The most recently formed island in the Azores archipelago, Pico, is known as the Hawaii of the Azores. The island’s exotic vegetation and black soil provide an astonishing contrast to the blue ocean that surrounds it.
It is the second-largest island and is 46 kilometers long. Due to its volcanic soils, Pico is known as the Black Island. However, there haven’t been volcanic eruptions in over 300 years.
While other Azorean islands might have less to do, Pico remains a relaxing destination with plenty of activities to enjoy. Let’s take a look at the 6 best things to do in Pico, Azores.
1. Swim in the natural pools of Pico
A natural pool in Pico is quite a different experience than swimming on a regular beach. There are barely any sandy beaches in Pico. Rather, there are plenty of stunning natural ocean pools that provide a unique experience. Many of these have picnic tables and showers.
If you want to experience the pools like a local, you’ll need to know some secret spots. We recommend the Poço da Maré do Verdugo, Ponta do Admoiro, Lajes do Pico Natural and São Roque do Pico pools.
Be mindful that these pools often do not have a lifeguard, and the occasional waves cannot often make these dangerous.
2. Discover the flavors of Pico wine
To the surprise of many, the island of Pico actually has some of the best wine in Portugal due to its vineyards. These vineyards are a UNESCO World Heritage Site that are extremely unique.
Instead of the common fields of vines, Pico vines are located in small squares with black basalt stone walls around them. This way, the vines are protected from the wind, especially wind that brings salt from the ocean.
The two main regions to find larger vineyards are Paisagem da Cultura da Vinha da Ilha do Pico and São Mateus. You should book a wine tasting where you also get to visit a vineyard.
3. Hike the highest mountain in Portugal
This one is for the brave ones. Mount Pico is the highest mountain in all of Portugal. It stands tall at 2,351 meters. Reaching the peak is one of the most rewarding experiences. You will be surrounded by clouds and a fulfilling view.
The hike is six to eight hours long and four kilometers long (don’t let the latter fool you). Due to the rocky terrain and steepness, this is a very tough hike, particularly the way down.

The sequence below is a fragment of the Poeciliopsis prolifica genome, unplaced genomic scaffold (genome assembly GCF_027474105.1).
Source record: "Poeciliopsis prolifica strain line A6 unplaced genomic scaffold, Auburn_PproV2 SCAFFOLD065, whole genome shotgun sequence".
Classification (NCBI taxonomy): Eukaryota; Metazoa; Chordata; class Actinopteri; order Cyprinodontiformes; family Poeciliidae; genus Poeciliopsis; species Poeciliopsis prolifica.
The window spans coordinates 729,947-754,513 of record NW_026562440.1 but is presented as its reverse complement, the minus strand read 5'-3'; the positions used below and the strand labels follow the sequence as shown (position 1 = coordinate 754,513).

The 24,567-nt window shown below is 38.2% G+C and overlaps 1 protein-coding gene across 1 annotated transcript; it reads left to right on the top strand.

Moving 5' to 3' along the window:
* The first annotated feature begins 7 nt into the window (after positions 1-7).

For your own safety, you should hike with a Certified Pico Mountain guide. Do not attempt to climb Pico without a guide if you have no experience. This is extremely dangerous.
If climbing Mount Pico is too intimidating, there are plenty of other hiking trails on the islands. Our favorites are caminho das Lagoas (22 KM, 7 hours), Calheta do Nesquim (8.6 KM, 2h30), and Prainha do Norte (7.8 KM, 2h30).
4. Spot some whales and dolphins
Pico island was for decades a hub for whale hunting, an activity that was a large part of the island’s culture and economy. However, fortunately, in the 80s, this practice was banned.
Since then, Pico island has been known for the conservation and research of marine life. Instead of whale hunting, ethical whale watching has become a large part of the island’s culture.
To spot some whales (and dolphins) you need to book a guided tour. Over twenty different species of whales live in the Azores, making it one of the best places in the world for whale-watching.
The best season for whale-watching in Pico is between April to October, even though you can usually see them all year.
5. Look for the beautiful churches
The churches in Pico always tell a story about the island. The best part – they are free to visit. Many have been rebuilt after sustaining earthquake damage. A lot of the Pico churches are also made of local black basalt volcanic stone, representing the island’s traditions.
One of our favorite churches on the island is the Church of Santa Maria Madalena. This 19th-century church is the largest in Pico and features beautiful Portuguese tiles.
Each tile portrays the daily lives of the locals on the island. Other great churches in Pico are Santa Barbara Church and Sao Goncalo Convent.
6. Day trip to Sao Jorge
Pico is a part of the Triangle Islands with Faial and Sao Jorge. If you have time, we recommend visiting both. However, our favorite is Sao Jorge if you are short on time.
You can travel from Pico (Madalena) to Sao Jorge (Calheta) on a 2-hour ferry that costs around €10. We also suggest renting a car to be able to travel freely around the island.
Sao Jorge is known as the brown island of the Azores, as it features over 40 fajas. Fajas are small plains located at sea level created by lava flows.
Many of these fajas in Sao Jorge are small villages where locals live, as well as areas with natural pools. We recommend visiting Faja da Caldeira de Santo Cristo and Faja do Ouvidor.
Another must-see in Sao Jorge is Cafe Nunes, a coffee plantation in Faja dos Vimes. This place is owned by an Azorean family since 1997 who are coffee experts. You will get to try some of the best Azorean coffee.
However, fun fact, the coffee beans don’t grow in the Azores originally. The first coffee beans were allegedly brought in by someone in the late 18th century from Brazil.